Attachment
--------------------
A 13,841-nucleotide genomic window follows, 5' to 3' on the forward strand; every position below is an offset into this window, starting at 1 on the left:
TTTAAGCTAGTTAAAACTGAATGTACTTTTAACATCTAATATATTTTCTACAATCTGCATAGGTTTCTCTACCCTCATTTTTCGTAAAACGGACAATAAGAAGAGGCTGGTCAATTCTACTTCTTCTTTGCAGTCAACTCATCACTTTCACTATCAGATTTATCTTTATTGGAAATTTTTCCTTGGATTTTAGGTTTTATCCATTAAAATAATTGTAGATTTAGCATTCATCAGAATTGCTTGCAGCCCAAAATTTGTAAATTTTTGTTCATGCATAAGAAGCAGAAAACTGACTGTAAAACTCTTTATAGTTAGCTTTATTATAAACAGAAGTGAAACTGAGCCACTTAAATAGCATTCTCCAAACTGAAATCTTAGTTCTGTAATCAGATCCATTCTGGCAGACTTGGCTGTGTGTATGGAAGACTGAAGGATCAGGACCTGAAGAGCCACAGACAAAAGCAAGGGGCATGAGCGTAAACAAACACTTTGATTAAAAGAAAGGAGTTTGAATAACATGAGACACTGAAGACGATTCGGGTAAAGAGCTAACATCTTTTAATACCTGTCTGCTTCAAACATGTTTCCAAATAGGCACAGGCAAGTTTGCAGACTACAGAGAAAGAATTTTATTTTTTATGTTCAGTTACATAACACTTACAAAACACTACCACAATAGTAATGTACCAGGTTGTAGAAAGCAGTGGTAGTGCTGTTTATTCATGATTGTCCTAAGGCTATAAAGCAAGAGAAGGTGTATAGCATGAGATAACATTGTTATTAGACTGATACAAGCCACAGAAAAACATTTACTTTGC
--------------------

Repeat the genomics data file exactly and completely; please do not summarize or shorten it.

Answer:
A 13,841-nucleotide genomic window follows, 5' to 3' on the forward strand; every position below is an offset into this window, starting at 1 on the left:
TTTAAGCTAGTTAAAACTGAATGTACTTTTAACATCTAATATATTTTCTACAATCTGCATAGGTTTCTCTACCCTCATTTTTCGTAAAACGGACAATAAGAAGAGGCTGGTCAATTCTACTTCTTCTTTGCAGTCAACTCATCACTTTCACTATCAGATTTATCTTTATTGGAAATTTTTCCTTGGATTTTAGGTTTTATCCATTAAAATAATTGTAGATTTAGCATTCATCAGAATTGCTTGCAGCCCAAAATTTGTAAATTTTTGTTCATGCATAAGAAGCAGAAAACTGACTGTAAAACTCTTTATAGTTAGCTTTATTATAAACAGAAGTGAAACTGAGCCACTTAAATAGCATTCTCCAAACTGAAATCTTAGTTCTGTAATCAGATCCATTCTGGCAGACTTGGCTGTGTGTATGGAAGACTGAAGGATCAGGACCTGAAGAGCCACAGACAAAAGCAAGGGGCATGAGCGTAAACAAACACTTTGATTAAAAGAAAGGAGTTTGAATAACATGAGACACTGAAGACGATTCGGGTAAAGAGCTAACATCTTTTAATACCTGTCTGCTTCAAACATGTTTCCAAATAGGCACAGGCAAGTTTGCAGACTACAGAGAAAGAATTTTATTTTTTATGTTCAGTTACATAACACTTACAAAACACTACCACAATAGTAATGTACCAGGTTGTAGAAAGCAGTGGTAGTGCTGTTTATTCATGATTGTCCTAAGGCTATAAAGCAAGAGAAGGTGTATAGCATGAGATAACATTGTTATTAGACTGATACAAGCCACAGAAAAACATTTACTTTGC